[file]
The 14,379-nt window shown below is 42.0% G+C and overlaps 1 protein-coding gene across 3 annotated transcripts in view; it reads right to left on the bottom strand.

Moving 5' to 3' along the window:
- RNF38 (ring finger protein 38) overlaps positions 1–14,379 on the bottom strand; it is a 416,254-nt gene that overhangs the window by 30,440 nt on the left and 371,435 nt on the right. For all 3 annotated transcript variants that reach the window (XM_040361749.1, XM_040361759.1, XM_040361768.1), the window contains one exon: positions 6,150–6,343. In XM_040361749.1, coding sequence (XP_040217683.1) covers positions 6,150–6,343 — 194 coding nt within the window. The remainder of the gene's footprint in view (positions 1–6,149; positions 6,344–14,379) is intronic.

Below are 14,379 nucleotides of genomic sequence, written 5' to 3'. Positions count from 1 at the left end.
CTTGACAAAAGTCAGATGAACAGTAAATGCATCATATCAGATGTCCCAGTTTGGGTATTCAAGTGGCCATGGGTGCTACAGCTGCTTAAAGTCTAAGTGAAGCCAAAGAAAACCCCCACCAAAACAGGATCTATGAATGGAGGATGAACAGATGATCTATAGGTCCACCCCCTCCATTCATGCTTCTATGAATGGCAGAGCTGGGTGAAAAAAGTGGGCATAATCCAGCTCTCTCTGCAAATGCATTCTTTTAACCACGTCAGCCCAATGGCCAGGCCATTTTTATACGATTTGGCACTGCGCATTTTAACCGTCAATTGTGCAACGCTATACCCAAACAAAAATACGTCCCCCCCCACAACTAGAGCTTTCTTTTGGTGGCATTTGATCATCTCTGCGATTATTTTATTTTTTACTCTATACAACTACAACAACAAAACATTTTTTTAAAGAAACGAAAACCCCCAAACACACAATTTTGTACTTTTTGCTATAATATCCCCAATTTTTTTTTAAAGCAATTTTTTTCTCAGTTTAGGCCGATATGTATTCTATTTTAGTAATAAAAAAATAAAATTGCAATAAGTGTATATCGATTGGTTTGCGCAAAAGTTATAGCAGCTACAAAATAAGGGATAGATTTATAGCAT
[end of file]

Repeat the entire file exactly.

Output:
The 14,379-nt window shown below is 42.0% G+C and overlaps 1 protein-coding gene across 3 annotated transcripts in view; it reads right to left on the bottom strand.

Moving 5' to 3' along the window:
- RNF38 (ring finger protein 38) overlaps positions 1–14,379 on the bottom strand; it is a 416,254-nt gene that overhangs the window by 30,440 nt on the left and 371,435 nt on the right. For all 3 annotated transcript variants that reach the window (XM_040361749.1, XM_040361759.1, XM_040361768.1), the window contains one exon: positions 6,150–6,343. In XM_040361749.1, coding sequence (XP_040217683.1) covers positions 6,150–6,343 — 194 coding nt within the window. The remainder of the gene's footprint in view (positions 1–6,149; positions 6,344–14,379) is intronic.

Below are 14,379 nucleotides of genomic sequence, written 5' to 3'. Positions count from 1 at the left end.
CTTGACAAAAGTCAGATGAACAGTAAATGCATCATATCAGATGTCCCAGTTTGGGTATTCAAGTGGCCATGGGTGCTACAGCTGCTTAAAGTCTAAGTGAAGCCAAAGAAAACCCCCACCAAAACAGGATCTATGAATGGAGGATGAACAGATGATCTATAGGTCCACCCCCTCCATTCATGCTTCTATGAATGGCAGAGCTGGGTGAAAAAAGTGGGCATAATCCAGCTCTCTCTGCAAATGCATTCTTTTAACCACGTCAGCCCAATGGCCAGGCCATTTTTATACGATTTGGCACTGCGCATTTTAACCGTCAATTGTGCAACGCTATACCCAAACAAAAATACGTCCCCCCCCACAACTAGAGCTTTCTTTTGGTGGCATTTGATCATCTCTGCGATTATTTTATTTTTTACTCTATACAACTACAACAACAAAACATTTTTTTAAAGAAACGAAAACCCCCAAACACACAATTTTGTACTTTTTGCTATAATATCCCCAATTTTTTTTTAAAGCAATTTTTTTCTCAGTTTAGGCCGATATGTATTCTATTTTAGTAATAAAAAAATAAAATTGCAATAAGTGTATATCGATTGGTTTGCGCAAAAGTTATAGCAGCTACAAAATAAGGGATAGATTTATAGCAT